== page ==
With enthusiasm and momentum created from the previous day, the conference went straight into progressing our deliberations further, with an opening plenary focusing on shifting the paradigm to develop African Smart Cities and Communities.  The panellist included Diane Dumashie, Jakoba Kgopolelo, Maje-Maje and Muhammad Mansur Kabir. Who all provided thought leadership in what it means to develop and plan smart cities.

Group work Day 1 & 2

The afternoon workshop sought to address the second question “What is the shift required in our profession?

To stimulate our thinking, Carsten Bjornsson (ESRI Southern Africa) providing a detailed presentation designed to excite, prompt and engage our thoughts.  Armed with this thought provoking knowledge, in their groups participants designed ‘rapid’ infographics to illustrate what shift is required in our profession as it relates to City themes such as transportation (intelligent road networks, connected cars and public transport), public utilities (smart electricity, water and gas distribution), education, health and social care, emergency services, and public safety.

Carsten Bjornsson (ESRI Southern Africa)

The workshop outcome: Engaging and participation is an important design feature of the ARN workshops, accordingly our deliberation steered us to the question,  “Are we being smart enough, about being smart?  Concluding that we could get better if we ensure

  • To be clear in our messaging and articulating our skills to public and civic society and also our own professions!
  • To Keep our skills relevant with continuous professional development

BIG organised a further day tour to the Department of Surveys and Mapping (Ministry of Land Management, Water and Sanitation services) kindly hosted by Abednico Maphuru, Deputy Director. The department staff generously gave their time to show the group, the Botswana modern project, LAPCAS (Improvement of Land Administration, Procedures, Capacity and Systems in Botswana) to see the department structure and processes, the cadastral information systems and the land information system plot and Plan module.  This was very much appreciated and interesting.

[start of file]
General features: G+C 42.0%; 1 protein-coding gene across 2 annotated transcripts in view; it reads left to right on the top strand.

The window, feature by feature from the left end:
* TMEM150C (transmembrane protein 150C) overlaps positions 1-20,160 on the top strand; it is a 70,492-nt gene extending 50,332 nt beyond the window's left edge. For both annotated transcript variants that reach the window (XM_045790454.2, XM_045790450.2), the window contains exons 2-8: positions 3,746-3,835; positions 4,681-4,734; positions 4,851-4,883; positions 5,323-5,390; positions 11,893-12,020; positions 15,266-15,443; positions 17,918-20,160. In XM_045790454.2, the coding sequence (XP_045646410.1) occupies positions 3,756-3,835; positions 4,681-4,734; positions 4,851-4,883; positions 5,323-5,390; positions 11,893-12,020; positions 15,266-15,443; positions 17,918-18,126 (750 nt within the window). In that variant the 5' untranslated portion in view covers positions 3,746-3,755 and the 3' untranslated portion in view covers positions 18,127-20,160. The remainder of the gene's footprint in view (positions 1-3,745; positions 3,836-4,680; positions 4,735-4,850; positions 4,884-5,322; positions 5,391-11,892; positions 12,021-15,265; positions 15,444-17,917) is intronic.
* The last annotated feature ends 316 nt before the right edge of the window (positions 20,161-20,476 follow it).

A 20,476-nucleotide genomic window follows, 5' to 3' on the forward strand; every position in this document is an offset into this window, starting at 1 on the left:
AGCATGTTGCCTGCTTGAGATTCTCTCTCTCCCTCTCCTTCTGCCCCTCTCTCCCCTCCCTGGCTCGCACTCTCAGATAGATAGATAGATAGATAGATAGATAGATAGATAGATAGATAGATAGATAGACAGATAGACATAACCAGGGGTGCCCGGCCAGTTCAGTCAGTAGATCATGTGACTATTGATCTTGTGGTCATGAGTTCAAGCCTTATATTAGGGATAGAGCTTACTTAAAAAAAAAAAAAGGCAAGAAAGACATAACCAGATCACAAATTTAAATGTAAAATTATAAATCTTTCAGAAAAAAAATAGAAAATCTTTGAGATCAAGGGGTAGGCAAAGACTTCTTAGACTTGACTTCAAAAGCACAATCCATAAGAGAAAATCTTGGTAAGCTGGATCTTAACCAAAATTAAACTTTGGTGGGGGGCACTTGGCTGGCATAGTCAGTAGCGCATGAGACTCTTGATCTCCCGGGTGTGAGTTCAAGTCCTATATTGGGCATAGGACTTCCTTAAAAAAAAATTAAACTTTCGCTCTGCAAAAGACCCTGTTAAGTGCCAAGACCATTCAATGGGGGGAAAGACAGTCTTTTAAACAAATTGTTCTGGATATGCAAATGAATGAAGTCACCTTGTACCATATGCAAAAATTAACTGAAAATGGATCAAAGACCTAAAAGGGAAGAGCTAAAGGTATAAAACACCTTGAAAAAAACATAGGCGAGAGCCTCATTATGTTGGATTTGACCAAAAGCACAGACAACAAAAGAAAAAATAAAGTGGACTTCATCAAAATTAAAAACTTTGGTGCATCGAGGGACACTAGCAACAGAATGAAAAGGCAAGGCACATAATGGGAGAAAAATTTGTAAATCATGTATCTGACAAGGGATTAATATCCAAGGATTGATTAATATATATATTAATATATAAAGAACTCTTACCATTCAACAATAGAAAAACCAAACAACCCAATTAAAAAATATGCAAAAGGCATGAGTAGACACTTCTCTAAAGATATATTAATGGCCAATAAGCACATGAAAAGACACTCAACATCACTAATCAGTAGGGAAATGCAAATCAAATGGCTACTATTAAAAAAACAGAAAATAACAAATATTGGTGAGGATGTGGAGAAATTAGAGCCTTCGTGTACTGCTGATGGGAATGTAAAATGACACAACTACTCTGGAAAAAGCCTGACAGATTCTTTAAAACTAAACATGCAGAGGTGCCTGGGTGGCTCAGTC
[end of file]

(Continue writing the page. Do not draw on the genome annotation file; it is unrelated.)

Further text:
Over the three days we deliberated, discussed, delved deep into geospatial technology impacts- to truly question ourselves and the shifting paradigm that we face.  But it was not all work, BIG also organised play- with an end of conference treat to visit the Mololodi Nature Reserve where BIG hosted a special traditional braai and a fantastic sunset game drive to view giraffe, zebra, deer, roe buck and a tortoise!

"Department of Surveys and Mapping Entrance

Abednico Maphuru Deputy Director and Diane Dumashie, Vice President FIG

Mololodi Nature Reserve

A big and heartfelt thank you to the Botswana Institute of Geomatics, they truly held a memorable round up to the 2015- 2018 ARN Term, for which I and the network are grateful.  My sincere thanks to, President Jakoba Kgopolelo, his team, Molefhi, Lopang, Emma and Lone and those other behind the scenes with whom we have not met.   And sincere thanks to our corporate member ESRI-Southern Africa who without their support both financially and with cutting edge content enabled a highly successful workshop. 

President Jakoba presenting Vice President Diane with her gift

The event ended with a welcome to Jennifer Whittal (UCT) as our new ARN chair, supported by Peter Newmarch (President SAGI).  I am pleased to hand over such a strong network,  It has been a wonderful to make new friends, meet existing friends and make new ones, and I look forward to seeing it grow from strength to strength.

Full details of this workshop may be found on the ARN website


Dr Diane Dumashie FRICS
FIG Vice President, Chair Africa FIG Regional Development Network 2015-18

March 2019